When you commission a survey before buying a vessel, you should look for a survey provider who can give you a lot more than a “checklist” approach. It’s not a matter of simply assessing the vessel’s physical condition – there’s a lot more that needs to be researched before a report can be written.
Your appointed surveyor needs in-depth experience, so that they know the subtle signs of particular problems, know which questions will reveal hidden facts, and can compare the vessel in front of them with others in the same class, to reach a conclusion on the vessel’s past history, current condition and likely future performance.
Maintenance – a key line of enquiry
Maintenance reporting is always a key line of enquiry for an expert marine surveyor. They will look at the Planned Maintenance System (PMS) and then assess the vessel against it by examining not only records but monthly operating spending and even spare parts ordering, to check that everything corresponds.
They will then assess the level of maintenance-related spending in the vessel’s history and take a particularly close look at any unexpected maintenance that affected the vessel’s profitability. They will also use their expertise to give a judgement on how well the vessel has been maintained and the current condition of areas such as the hull, and also to give an expert view on likely maintenance and downtime in the future.
Assessing possible future risks
This assessment of the vessel’s future risk and maintenance profile will involve identifying both technical and operational risks. A professional surveyor will be able to suggest mitigation for the risks that have been identified.
Expert marine surveyors will audit the current owner’s systems as part of the survey, including their fleet management capabilities, operating procedures and maintenance protocols, safety management, audit compliance, emergency drill records and other evidence.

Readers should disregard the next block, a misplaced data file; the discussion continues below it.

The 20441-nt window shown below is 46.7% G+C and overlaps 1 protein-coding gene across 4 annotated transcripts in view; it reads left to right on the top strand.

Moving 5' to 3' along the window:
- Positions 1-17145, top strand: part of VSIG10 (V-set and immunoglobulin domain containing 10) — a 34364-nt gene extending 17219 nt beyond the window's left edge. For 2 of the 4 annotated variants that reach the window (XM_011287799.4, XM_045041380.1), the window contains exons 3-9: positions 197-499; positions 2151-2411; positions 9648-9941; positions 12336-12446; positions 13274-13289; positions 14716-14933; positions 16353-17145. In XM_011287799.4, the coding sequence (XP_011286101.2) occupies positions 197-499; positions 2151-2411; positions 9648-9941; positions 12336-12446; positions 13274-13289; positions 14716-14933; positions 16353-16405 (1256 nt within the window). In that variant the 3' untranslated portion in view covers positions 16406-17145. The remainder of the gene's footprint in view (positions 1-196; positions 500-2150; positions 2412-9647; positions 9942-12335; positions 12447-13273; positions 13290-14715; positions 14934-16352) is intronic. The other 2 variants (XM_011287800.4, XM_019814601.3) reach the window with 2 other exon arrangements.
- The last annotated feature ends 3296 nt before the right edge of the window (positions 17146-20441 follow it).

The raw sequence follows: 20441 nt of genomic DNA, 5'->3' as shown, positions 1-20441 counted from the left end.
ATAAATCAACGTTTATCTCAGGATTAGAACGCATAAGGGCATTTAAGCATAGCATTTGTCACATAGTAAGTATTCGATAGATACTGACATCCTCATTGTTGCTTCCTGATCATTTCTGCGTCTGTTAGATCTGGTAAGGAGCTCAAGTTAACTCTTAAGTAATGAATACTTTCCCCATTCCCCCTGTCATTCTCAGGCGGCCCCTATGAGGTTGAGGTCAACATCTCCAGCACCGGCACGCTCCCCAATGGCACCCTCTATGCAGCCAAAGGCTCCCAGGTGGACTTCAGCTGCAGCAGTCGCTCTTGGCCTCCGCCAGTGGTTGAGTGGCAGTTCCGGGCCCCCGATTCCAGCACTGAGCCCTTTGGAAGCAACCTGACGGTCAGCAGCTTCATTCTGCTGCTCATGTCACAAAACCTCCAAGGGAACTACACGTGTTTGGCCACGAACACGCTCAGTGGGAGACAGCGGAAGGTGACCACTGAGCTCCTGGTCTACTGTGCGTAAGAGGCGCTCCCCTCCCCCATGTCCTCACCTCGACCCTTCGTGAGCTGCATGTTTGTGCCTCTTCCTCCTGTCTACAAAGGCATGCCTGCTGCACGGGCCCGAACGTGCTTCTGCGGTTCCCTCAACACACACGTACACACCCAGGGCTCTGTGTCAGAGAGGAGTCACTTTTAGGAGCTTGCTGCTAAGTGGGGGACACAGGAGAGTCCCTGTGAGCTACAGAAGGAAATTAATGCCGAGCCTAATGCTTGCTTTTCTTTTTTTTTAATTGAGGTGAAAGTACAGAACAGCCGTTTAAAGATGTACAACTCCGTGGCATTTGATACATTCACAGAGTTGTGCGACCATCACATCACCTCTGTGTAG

A professional marine surveyor will be competent to assess the major spend areas that are going to present in the immediate future. Furthermore, they will be fully informed on forthcoming regulatory changes that may require capital expenditure to modify the vessel. The surveyor will be able to provide an opinion on the vessel’s underlying design and how competitive it will be, when set against similar vessels currently operating in the same industry.
This is the business intelligence part of the survey which again depends on getting a surveyor with very wide experience of the shipping industry and its fleet. This level of surveyor will, as part of the pre-purchase survey, look at the vessel’s leases, contracts, warranties, insurance and liabilities.
The pre-purchase survey is not simply a matter of looking at the vessel’s condition. It involves considering its history, likely future, and all of the systems that have been used to operate it to date. This all leads to one inescapable conclusion: only an expert surveyor can tell a purchaser whether a vessel is worth its price.